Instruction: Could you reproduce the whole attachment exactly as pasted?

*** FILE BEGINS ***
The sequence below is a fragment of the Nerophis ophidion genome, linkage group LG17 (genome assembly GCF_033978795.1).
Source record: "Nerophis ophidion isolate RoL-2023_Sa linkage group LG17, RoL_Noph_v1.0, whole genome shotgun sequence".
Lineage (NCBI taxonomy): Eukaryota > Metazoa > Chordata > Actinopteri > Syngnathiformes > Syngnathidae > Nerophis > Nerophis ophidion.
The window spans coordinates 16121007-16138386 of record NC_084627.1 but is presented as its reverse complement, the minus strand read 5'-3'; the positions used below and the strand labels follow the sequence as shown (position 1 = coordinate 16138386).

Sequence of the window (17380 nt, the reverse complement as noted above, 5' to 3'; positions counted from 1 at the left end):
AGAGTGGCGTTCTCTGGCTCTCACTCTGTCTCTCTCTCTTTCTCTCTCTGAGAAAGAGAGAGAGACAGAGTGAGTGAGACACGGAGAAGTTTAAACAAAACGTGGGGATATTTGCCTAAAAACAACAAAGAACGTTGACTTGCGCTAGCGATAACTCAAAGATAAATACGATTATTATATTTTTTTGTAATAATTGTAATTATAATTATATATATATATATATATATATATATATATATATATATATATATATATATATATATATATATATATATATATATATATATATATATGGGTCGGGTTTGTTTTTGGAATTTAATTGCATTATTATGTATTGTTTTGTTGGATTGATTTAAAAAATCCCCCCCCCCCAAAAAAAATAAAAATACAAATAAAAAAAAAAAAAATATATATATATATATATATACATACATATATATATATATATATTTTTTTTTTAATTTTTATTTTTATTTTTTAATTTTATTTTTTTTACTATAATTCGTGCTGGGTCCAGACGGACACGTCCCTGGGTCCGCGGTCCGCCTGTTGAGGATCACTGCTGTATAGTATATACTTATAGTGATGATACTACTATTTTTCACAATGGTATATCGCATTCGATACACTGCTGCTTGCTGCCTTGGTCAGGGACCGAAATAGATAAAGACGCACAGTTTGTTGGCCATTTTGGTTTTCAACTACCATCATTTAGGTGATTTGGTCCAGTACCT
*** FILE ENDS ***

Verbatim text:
The sequence below is a fragment of the Nerophis ophidion genome, linkage group LG17 (genome assembly GCF_033978795.1).
Source record: "Nerophis ophidion isolate RoL-2023_Sa linkage group LG17, RoL_Noph_v1.0, whole genome shotgun sequence".
Lineage (NCBI taxonomy): Eukaryota > Metazoa > Chordata > Actinopteri > Syngnathiformes > Syngnathidae > Nerophis > Nerophis ophidion.
The window spans coordinates 16121007-16138386 of record NC_084627.1 but is presented as its reverse complement, the minus strand read 5'-3'; the positions used below and the strand labels follow the sequence as shown (position 1 = coordinate 16138386).

Sequence of the window (17380 nt, the reverse complement as noted above, 5' to 3'; positions counted from 1 at the left end):
AGAGTGGCGTTCTCTGGCTCTCACTCTGTCTCTCTCTCTTTCTCTCTCTGAGAAAGAGAGAGAGACAGAGTGAGTGAGACACGGAGAAGTTTAAACAAAACGTGGGGATATTTGCCTAAAAACAACAAAGAACGTTGACTTGCGCTAGCGATAACTCAAAGATAAATACGATTATTATATTTTTTTGTAATAATTGTAATTATAATTATATATATATATATATATATATATATATATATATATATATATATATATATATATATATATATATATATATATATATATATATATATGGGTCGGGTTTGTTTTTGGAATTTAATTGCATTATTATGTATTGTTTTGTTGGATTGATTTAAAAAATCCCCCCCCCCCAAAAAAAATAAAAATACAAATAAAAAAAAAAAAAATATATATATATATATATATACATACATATATATATATATATATTTTTTTTTTAATTTTTATTTTTATTTTTTAATTTTATTTTTTTTACTATAATTCGTGCTGGGTCCAGACGGACACGTCCCTGGGTCCGCGGTCCGCCTGTTGAGGATCACTGCTGTATAGTATATACTTATAGTGATGATACTACTATTTTTCACAATGGTATATCGCATTCGATACACTGCTGCTTGCTGCCTTGGTCAGGGACCGAAATAGATAAAGACGCACAGTTTGTTGGCCATTTTGGTTTTCAACTACCATCATTTAGGTGATTTGGTCCAGTACCT